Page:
I’m inclined to mark the text’s internal divisions (suffrage, versiculum, responsum, and oratio) using the flexible <div> element; give comments on decoration using <decoNote type=”miniature”> and <decoNote type=”initial”>; and indicate rubrication using <rubric>.
Marking abbreviations will be tedious, and although it’s possible that this data could yield research results, it doesn’t stand out as significant. I would prefer to mark abbreviations in a simple and streamlined way—the option that looks best to me is “silent” expansion with <expan> without the further use of <abbr> or <choice>. This would not distinguish between different types of expansion or mark common abbreviation symbols, but it would still be searchable for anyone specifically interested in abbreviation practices.
- Section of the suffrage: antiphon, versicle, response, prayer.
- <rubric type= “antiphon”>, <rubric type= “versicle”>, <rubric type= “response”>, <rubric type= “prayer”>
- Can we add an attribute to rubric? I don’t see it as an option here: https://www.tei-c.org/release/doc/tei-p5-doc/en/html/ref-rubric.html.
<div1 type=”section” n=”1”>
<div2 type= “antiphon” n=”1.1″>
<div2 type= “versicle” n=”1.2″>, etc.
- Saint of the suffrage
- <persName> = (https://www.tei-c.org/release/doc/tei-p5-doc/en/html/ref-persName.html)
- [TEI says this is to be used in preference to <rs type=”person”>(?)]
- Decorated Initials (for decorated initials ‘O’ and ‘E’ in my suffrage, f. 174, 174v)
- <decoNote type=”initial”>
- Description of Miniature (see miniature on f.174)
- <decoNote type=”miniature”>
- Alternative to (3) and (4): use <decoDesc> (prose description)
- Possible values: contraction, brevigraph, NominaSacra(?)
1. The type of abbreviation (for use with extension tags)
<abbr type=“brevigraph”></abbr> , <abbr type=“contraction”></abbr>
2. Abbreviation names for common abbreviations (also for use with extension tags)
<abbr type=“brevigraph”><g ref=“#per”>per</g></abbr>
3. Line breaks that divide one word between two lines of text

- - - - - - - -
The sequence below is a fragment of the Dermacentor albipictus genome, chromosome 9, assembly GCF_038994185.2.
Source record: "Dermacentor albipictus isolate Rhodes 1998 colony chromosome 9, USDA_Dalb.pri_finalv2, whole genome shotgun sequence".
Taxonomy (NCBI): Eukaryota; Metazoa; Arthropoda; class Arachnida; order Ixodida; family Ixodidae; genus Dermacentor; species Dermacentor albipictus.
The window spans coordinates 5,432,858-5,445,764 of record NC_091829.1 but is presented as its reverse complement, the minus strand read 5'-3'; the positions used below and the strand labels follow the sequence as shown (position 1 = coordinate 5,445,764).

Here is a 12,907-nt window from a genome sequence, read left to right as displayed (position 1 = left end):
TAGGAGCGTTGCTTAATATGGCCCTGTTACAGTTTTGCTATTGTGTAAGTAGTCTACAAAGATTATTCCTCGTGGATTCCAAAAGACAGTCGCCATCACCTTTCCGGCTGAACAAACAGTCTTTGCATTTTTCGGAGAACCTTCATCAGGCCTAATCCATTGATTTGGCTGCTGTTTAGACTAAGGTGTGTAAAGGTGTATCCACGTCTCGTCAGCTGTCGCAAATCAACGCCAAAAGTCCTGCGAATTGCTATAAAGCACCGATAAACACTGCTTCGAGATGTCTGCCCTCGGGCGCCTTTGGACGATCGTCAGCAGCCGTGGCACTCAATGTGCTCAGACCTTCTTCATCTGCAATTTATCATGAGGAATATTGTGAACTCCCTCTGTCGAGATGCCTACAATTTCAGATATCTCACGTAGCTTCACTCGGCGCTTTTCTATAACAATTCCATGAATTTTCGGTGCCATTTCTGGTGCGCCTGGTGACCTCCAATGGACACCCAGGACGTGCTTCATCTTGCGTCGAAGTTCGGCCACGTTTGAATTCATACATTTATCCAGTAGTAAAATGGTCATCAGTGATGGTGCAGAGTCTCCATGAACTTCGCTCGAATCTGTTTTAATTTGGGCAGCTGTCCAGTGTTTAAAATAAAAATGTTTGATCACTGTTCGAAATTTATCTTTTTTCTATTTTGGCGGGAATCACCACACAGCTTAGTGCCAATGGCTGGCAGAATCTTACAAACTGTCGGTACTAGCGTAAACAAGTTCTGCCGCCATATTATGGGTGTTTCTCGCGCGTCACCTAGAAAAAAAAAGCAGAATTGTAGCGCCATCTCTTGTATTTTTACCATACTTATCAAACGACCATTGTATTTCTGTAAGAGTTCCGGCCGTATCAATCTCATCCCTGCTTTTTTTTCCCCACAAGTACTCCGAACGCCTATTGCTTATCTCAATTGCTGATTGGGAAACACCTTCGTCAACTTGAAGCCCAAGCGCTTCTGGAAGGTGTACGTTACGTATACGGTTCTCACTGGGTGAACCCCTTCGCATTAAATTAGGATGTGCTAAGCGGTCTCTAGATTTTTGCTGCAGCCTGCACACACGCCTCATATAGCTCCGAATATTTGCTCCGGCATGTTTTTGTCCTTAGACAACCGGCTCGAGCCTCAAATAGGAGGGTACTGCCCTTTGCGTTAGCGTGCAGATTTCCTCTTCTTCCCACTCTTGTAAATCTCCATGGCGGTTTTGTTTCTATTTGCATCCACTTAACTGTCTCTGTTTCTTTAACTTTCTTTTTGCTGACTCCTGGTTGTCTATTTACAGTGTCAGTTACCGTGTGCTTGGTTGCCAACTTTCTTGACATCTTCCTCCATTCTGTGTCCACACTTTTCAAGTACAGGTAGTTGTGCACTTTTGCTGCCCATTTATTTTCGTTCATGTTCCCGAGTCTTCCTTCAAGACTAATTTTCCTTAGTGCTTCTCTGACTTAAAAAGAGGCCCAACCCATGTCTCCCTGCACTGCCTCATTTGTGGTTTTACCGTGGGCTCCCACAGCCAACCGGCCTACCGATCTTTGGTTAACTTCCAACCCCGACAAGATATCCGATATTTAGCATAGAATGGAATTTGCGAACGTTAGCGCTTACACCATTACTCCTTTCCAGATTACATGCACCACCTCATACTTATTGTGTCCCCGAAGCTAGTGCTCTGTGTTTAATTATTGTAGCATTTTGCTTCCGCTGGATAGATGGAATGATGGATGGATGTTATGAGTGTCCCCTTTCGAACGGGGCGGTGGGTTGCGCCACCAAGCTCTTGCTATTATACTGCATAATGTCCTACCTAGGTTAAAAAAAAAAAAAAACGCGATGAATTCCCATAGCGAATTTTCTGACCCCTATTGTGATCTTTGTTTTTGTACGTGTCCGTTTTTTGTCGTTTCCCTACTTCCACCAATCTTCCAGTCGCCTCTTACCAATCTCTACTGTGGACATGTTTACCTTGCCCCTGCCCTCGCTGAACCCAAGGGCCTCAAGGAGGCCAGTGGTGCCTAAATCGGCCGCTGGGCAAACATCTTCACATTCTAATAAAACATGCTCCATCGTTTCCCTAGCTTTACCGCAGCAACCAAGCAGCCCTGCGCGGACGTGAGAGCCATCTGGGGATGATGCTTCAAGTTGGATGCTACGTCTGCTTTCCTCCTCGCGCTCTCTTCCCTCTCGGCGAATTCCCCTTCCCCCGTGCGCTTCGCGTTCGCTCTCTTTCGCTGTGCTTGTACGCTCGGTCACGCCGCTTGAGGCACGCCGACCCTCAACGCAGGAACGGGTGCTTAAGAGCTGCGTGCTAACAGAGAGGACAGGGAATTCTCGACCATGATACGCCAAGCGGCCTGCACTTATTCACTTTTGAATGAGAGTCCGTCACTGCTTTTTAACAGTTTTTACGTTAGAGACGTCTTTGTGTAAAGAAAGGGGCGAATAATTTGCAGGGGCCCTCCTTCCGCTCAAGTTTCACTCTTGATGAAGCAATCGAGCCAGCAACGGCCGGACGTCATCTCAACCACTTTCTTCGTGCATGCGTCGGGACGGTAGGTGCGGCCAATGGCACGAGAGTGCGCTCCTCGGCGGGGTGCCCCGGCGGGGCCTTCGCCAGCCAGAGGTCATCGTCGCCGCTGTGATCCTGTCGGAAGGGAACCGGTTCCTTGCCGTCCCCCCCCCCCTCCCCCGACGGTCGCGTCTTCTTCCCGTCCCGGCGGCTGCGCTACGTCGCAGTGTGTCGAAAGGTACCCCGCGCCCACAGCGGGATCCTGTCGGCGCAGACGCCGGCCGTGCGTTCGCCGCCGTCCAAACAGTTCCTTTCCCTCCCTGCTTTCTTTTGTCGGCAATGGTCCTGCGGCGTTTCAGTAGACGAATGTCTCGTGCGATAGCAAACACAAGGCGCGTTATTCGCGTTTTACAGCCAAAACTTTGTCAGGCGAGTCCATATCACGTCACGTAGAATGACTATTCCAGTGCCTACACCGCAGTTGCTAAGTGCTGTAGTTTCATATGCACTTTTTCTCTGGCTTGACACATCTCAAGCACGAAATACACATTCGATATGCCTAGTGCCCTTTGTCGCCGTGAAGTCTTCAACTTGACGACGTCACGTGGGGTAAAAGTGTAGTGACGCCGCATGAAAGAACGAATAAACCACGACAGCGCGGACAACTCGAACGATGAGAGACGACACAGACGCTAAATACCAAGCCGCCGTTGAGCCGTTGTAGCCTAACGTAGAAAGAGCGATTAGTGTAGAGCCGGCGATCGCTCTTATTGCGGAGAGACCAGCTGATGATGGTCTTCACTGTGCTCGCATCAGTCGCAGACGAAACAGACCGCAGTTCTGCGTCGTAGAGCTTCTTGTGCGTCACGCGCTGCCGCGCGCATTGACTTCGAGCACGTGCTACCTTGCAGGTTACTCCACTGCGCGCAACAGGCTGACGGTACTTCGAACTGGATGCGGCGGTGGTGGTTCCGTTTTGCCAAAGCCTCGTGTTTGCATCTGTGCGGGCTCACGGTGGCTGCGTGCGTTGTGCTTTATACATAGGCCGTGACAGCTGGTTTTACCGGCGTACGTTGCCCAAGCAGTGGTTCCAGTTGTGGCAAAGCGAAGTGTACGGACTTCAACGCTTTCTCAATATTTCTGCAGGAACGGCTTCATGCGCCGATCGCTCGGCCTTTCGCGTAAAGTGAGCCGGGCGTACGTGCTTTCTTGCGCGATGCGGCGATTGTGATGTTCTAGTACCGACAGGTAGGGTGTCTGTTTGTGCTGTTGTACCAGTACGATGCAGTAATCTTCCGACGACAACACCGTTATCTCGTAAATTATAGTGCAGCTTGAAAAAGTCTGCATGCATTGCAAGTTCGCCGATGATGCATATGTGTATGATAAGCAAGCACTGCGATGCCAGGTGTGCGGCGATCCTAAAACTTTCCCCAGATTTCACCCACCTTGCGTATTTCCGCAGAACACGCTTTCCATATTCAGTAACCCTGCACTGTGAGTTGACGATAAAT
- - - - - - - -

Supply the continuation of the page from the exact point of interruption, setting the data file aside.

4. Library/archive marginalia (page numbers, etc.)
<additions></additions>, or <foliation></foliation>
5. Corrections (by the scribe, such as insertions)
-RUBRICATION (a good amount of rubrication to be noted on the pages, which also helps to distinguish the sections of the text) : <hi rend=”red”>
-LIGATURES, DIFFERENT R/S SHAPES, BITING, ETC (it might be interesting to mark the presence and distribution of special or uncommon letter forms): <hi rend= “ct ligature/do bite/o2/etc”>
-GOLD TOUCHED INITIALS (a good amount of these on our pages, as with the rubrication): <hi rend=”gold touched”>
-SCRIPT DESCRIPTION (it’s important to categorize and characterize the script/hand of the manuscript): <hi rend= “gothic”> or <handDesc> or <handNote>
-DECORATION DESCRIPTION (a very dense and varied amount of decoration on the pages. It would be useful to describe it.): <desc type = “initial”>, <desc type = “miniature”>, <desc type = “border”>, etc.
-ABBREVIATIONS (a high rate of abbreviation is present in the manuscript–in addition to allowing for ease of reading, it might be interesting to better characterize the distribution/frequency of abbreviations): <choice> with <abbr> and <expan>
4. Border decoration
Things I would like to mark up:
- Abbreviations. According to TEI guidelines, it should be done with the following markup: <abbr></abbr>;
- Illuminated capital letters. Perhaps with the markup: <rubric></rubric>? However, I am not really sure.
- Text Division. I would like to mark up the beginning of a new suffrage; perhaps <div type=”suffrage”> <ab>De sancta genovefa</ab></div>?
- Correction. Discussing the opportunity of capitalizing the “G” in genovefa (cf. above), with the markup: <sic>genovefa</sic> <corr>Genovefa</corr>.
- Interpunction. How to markup the original interpunction sings if we would like to update them according to modern conventions?